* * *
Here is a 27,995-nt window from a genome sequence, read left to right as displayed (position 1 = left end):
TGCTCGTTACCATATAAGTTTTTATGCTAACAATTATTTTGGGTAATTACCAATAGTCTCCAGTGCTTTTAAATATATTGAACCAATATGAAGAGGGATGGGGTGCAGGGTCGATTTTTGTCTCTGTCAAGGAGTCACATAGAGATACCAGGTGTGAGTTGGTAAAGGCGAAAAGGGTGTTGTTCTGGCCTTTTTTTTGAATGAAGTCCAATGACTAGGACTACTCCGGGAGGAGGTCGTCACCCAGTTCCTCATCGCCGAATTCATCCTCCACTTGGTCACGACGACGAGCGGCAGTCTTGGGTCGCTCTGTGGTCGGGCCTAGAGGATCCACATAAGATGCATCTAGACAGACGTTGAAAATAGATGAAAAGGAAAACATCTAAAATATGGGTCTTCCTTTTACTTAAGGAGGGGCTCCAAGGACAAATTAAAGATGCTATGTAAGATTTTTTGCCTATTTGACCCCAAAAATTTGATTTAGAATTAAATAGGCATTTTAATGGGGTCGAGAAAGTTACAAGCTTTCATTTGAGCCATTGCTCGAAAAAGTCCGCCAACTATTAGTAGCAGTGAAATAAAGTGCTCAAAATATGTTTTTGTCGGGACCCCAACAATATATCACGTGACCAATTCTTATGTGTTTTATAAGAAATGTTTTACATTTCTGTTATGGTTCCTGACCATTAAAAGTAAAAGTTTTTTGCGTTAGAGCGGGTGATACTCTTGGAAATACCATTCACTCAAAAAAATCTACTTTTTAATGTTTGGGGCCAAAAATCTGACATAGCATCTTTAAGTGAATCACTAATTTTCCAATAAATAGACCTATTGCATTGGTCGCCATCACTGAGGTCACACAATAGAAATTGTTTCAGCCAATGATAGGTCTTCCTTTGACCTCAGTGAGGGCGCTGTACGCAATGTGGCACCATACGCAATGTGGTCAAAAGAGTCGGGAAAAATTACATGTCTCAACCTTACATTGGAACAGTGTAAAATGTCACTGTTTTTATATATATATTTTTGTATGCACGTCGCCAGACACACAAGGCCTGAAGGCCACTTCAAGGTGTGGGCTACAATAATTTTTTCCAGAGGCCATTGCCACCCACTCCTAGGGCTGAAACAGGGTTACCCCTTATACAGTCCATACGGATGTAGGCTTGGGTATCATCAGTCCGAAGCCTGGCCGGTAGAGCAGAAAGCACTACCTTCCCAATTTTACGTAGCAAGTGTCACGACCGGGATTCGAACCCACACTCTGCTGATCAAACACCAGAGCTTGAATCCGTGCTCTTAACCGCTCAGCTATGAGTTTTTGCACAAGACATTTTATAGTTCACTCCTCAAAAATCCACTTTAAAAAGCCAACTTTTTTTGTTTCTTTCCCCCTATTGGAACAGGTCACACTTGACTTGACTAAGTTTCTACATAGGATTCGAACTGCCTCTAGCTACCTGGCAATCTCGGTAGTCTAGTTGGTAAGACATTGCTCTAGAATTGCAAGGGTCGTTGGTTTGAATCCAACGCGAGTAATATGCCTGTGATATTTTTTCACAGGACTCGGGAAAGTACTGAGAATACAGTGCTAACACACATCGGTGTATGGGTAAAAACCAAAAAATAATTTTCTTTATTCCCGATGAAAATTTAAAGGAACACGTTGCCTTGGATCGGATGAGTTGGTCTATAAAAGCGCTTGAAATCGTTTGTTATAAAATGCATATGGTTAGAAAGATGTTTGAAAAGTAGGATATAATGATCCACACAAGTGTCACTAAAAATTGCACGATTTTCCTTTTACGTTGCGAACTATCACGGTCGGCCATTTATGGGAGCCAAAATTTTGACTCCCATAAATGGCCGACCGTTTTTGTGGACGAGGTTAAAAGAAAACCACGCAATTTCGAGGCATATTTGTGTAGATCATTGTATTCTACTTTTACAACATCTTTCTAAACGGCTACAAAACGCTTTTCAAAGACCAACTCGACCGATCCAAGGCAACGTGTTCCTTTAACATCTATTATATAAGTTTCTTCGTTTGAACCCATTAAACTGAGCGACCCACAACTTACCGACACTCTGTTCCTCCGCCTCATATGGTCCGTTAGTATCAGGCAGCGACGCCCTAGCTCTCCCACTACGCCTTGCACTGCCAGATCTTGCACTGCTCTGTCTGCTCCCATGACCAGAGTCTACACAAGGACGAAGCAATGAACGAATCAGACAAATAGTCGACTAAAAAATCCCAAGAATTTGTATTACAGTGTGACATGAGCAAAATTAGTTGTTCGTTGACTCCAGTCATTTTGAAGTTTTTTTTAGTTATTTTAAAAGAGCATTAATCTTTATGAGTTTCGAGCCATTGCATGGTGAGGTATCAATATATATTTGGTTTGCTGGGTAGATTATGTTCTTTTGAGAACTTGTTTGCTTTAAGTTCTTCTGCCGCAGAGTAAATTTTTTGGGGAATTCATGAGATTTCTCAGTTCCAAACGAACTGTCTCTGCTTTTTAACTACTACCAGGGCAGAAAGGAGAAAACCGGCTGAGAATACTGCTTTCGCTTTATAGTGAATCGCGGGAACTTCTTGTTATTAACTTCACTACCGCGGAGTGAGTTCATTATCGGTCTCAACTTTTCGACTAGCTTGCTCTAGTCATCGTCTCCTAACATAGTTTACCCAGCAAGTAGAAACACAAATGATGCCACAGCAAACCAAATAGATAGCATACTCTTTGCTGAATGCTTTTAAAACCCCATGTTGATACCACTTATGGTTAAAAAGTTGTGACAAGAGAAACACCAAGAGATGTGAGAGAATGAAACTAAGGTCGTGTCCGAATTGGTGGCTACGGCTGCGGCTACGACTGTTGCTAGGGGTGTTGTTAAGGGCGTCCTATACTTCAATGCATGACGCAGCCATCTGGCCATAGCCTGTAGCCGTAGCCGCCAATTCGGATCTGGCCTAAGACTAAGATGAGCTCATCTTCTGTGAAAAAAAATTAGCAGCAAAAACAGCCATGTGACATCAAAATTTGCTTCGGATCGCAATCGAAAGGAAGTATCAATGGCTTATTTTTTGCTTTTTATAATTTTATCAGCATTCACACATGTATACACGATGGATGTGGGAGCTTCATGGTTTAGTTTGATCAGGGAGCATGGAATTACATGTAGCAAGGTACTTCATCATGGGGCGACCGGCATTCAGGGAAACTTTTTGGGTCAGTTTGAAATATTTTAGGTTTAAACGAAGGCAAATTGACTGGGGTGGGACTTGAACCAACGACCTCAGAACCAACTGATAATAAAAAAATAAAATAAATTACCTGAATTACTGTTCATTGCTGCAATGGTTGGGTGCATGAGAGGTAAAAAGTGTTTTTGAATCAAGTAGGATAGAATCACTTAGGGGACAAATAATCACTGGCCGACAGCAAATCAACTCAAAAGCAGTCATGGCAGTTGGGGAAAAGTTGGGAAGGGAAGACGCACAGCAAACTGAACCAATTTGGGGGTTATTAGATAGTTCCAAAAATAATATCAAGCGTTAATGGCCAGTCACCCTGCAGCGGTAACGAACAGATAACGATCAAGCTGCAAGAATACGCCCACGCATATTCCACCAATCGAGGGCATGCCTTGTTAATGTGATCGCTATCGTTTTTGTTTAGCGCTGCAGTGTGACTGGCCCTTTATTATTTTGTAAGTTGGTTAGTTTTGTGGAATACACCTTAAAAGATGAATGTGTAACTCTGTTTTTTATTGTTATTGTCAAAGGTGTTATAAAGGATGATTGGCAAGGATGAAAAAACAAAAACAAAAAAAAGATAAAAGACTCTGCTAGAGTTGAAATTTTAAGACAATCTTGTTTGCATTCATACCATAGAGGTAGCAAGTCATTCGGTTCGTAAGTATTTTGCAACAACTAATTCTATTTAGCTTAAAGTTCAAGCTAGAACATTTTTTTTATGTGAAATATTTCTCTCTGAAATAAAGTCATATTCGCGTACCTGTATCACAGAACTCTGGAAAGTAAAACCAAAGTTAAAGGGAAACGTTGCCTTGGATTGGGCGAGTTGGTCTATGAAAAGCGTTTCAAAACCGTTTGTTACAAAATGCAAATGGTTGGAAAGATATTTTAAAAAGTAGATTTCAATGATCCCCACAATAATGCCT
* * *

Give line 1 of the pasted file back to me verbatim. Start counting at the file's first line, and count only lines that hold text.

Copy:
Here is a 27,995-nt window from a genome sequence, read left to right as displayed (position 1 = left end):